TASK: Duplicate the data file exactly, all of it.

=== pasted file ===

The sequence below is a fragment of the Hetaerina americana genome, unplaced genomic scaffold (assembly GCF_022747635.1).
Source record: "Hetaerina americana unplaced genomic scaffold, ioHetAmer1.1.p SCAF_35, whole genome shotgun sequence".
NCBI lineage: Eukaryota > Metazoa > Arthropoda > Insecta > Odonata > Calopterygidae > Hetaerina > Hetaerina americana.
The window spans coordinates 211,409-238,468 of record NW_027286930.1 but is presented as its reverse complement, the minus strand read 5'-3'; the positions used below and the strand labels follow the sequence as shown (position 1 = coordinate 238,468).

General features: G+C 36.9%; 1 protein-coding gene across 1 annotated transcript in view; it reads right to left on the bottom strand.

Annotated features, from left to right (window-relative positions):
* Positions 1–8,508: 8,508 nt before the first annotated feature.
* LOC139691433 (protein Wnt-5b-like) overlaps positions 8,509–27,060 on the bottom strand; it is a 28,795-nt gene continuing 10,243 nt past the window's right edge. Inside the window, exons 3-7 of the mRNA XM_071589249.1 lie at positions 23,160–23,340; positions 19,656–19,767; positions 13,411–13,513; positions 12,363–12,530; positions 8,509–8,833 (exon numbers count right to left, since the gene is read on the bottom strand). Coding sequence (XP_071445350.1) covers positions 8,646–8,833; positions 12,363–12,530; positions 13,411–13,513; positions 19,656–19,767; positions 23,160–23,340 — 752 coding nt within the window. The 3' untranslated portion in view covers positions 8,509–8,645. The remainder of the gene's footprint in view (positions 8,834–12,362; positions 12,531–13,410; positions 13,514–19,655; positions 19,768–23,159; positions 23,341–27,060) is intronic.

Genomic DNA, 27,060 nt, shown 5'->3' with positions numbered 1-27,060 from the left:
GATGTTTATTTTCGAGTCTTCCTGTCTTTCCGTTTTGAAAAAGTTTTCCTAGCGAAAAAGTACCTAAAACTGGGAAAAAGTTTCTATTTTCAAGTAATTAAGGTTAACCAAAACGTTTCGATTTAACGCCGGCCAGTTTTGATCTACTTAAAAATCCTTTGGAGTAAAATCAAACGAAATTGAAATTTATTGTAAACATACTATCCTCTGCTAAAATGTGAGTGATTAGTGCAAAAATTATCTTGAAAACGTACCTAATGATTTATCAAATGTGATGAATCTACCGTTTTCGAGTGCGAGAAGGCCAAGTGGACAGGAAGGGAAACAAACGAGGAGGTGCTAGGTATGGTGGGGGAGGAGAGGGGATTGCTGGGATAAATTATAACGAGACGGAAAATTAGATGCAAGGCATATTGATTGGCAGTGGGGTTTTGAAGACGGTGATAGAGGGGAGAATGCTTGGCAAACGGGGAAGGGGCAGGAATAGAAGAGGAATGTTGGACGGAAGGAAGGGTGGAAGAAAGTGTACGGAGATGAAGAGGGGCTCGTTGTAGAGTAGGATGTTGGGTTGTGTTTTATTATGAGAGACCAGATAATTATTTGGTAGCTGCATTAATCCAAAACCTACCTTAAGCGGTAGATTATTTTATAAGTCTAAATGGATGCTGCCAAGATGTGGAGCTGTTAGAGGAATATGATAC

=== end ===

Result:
The sequence below is a fragment of the Hetaerina americana genome, unplaced genomic scaffold (assembly GCF_022747635.1).
Source record: "Hetaerina americana unplaced genomic scaffold, ioHetAmer1.1.p SCAF_35, whole genome shotgun sequence".
NCBI lineage: Eukaryota > Metazoa > Arthropoda > Insecta > Odonata > Calopterygidae > Hetaerina > Hetaerina americana.
The window spans coordinates 211,409-238,468 of record NW_027286930.1 but is presented as its reverse complement, the minus strand read 5'-3'; the positions used below and the strand labels follow the sequence as shown (position 1 = coordinate 238,468).

General features: G+C 36.9%; 1 protein-coding gene across 1 annotated transcript in view; it reads right to left on the bottom strand.

Annotated features, from left to right (window-relative positions):
* Positions 1–8,508: 8,508 nt before the first annotated feature.
* LOC139691433 (protein Wnt-5b-like) overlaps positions 8,509–27,060 on the bottom strand; it is a 28,795-nt gene continuing 10,243 nt past the window's right edge. Inside the window, exons 3-7 of the mRNA XM_071589249.1 lie at positions 23,160–23,340; positions 19,656–19,767; positions 13,411–13,513; positions 12,363–12,530; positions 8,509–8,833 (exon numbers count right to left, since the gene is read on the bottom strand). Coding sequence (XP_071445350.1) covers positions 8,646–8,833; positions 12,363–12,530; positions 13,411–13,513; positions 19,656–19,767; positions 23,160–23,340 — 752 coding nt within the window. The 3' untranslated portion in view covers positions 8,509–8,645. The remainder of the gene's footprint in view (positions 8,834–12,362; positions 12,531–13,410; positions 13,514–19,655; positions 19,768–23,159; positions 23,341–27,060) is intronic.

Genomic DNA, 27,060 nt, shown 5'->3' with positions numbered 1-27,060 from the left:
GATGTTTATTTTCGAGTCTTCCTGTCTTTCCGTTTTGAAAAAGTTTTCCTAGCGAAAAAGTACCTAAAACTGGGAAAAAGTTTCTATTTTCAAGTAATTAAGGTTAACCAAAACGTTTCGATTTAACGCCGGCCAGTTTTGATCTACTTAAAAATCCTTTGGAGTAAAATCAAACGAAATTGAAATTTATTGTAAACATACTATCCTCTGCTAAAATGTGAGTGATTAGTGCAAAAATTATCTTGAAAACGTACCTAATGATTTATCAAATGTGATGAATCTACCGTTTTCGAGTGCGAGAAGGCCAAGTGGACAGGAAGGGAAACAAACGAGGAGGTGCTAGGTATGGTGGGGGAGGAGAGGGGATTGCTGGGATAAATTATAACGAGACGGAAAATTAGATGCAAGGCATATTGATTGGCAGTGGGGTTTTGAAGACGGTGATAGAGGGGAGAATGCTTGGCAAACGGGGAAGGGGCAGGAATAGAAGAGGAATGTTGGACGGAAGGAAGGGTGGAAGAAAGTGTACGGAGATGAAGAGGGGCTCGTTGTAGAGTAGGATGTTGGGTTGTGTTTTATTATGAGAGACCAGATAATTATTTGGTAGCTGCATTAATCCAAAACCTACCTTAAGCGGTAGATTATTTTATAAGTCTAAATGGATGCTGCCAAGATGTGGAGCTGTTAGAGGAATATGATAC